By: Nancy Birchall
I just finished reading Sarah Palin’s book, Going Rogue. I’m glad I read it. At one time I was #48 on the waiting list at the library. That was a sign to me that I was in for an interesting read. And it was. I admit I was a bit curious to learn more about this vice presidential candidate who the Republicans pulled out of relative obscurity into the 2008 presidential election. I assumed there was probably more to her and her life that I had not been told by any of the media.
I recommend the book highly for several reasons. It is well-written and easy to read. I did not know a lot of things about Sarah, one being that she has a journalism degree. So she wrote her own book. I got a fresh look at the state of Alaska and how living there instills certain characteristics in families; basically a lot of independence, determination and grit.
I was floored with the political process associated with the choosing and marketing of party political candidates. Sarah would have been a much more effective Sarah if her “handlers” had let her speak her mind and be herself. All her prompting, coaching and correcting made me think of the title of the Broadway play, I Love You. You’re Perfect. Now Change.
Those of you who like political intrigue will be fascinated with the tactics of both parties in the 2008 election. John Grisham couldn’t have provided a more fascinating screen play. It’s quite shocking what we the people never know…unless we keep reading books like this.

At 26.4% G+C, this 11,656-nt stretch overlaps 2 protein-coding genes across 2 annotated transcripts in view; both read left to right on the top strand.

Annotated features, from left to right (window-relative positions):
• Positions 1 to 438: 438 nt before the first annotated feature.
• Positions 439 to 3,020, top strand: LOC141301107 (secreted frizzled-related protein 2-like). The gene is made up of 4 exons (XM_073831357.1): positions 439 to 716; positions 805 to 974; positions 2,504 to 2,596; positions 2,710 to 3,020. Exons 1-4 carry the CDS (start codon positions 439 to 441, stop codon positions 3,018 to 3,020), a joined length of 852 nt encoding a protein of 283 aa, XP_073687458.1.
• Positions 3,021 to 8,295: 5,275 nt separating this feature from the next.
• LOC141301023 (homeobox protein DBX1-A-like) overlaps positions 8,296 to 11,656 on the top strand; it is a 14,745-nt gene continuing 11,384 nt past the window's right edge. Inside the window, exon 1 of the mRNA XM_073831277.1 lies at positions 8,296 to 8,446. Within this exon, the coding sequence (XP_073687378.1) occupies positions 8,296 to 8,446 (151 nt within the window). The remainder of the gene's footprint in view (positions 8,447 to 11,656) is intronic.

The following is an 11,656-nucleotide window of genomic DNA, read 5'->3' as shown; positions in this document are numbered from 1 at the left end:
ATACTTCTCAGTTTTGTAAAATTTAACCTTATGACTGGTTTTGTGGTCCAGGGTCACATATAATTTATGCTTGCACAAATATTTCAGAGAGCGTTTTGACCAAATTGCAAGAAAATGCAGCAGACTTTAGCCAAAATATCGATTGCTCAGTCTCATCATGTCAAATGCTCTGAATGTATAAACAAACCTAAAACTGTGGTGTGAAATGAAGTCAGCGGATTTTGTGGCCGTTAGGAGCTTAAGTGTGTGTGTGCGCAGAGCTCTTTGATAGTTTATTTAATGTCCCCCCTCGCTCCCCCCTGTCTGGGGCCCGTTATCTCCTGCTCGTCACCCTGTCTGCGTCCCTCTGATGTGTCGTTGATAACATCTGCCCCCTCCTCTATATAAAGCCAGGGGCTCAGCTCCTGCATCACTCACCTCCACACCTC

Being a Mom, the parts that really spoke to me were about her children. She wrote a beautiful letter from God to her family when she knew her fifth child would be born with Downs Syndrome. She states many times that her faith in God kept her lifted her up during trying times as a public servant, wife and mother. Her book is a beautiful testimony on top of everything else.
Sarah quotes Mark Twain in the introduction to her epilogue. I think this quote sums up what she will continue to do with her life. You go, girl!
“Twenty years from now you will be more disappointed by the things you didn’t do than by the ones you did do. So throw off the bowlines. Sail away from the safe harbor. Catch the trade winds in your sails. Explore. Dream. Discover.”
Every book we read can teach us about something. We may learn from the lives of the characters, the climate of the times, the events surrounding the story, or the impact the book is having on our own thoughts, perceptions and ideas.
Read about the people you agree with and the people you do not. Read about the people you admire and those you do not. All teach us something about who we are and the human condition. Then our job is to go out and live our own extraordinary story. Who knows…someday it may be a bestseller.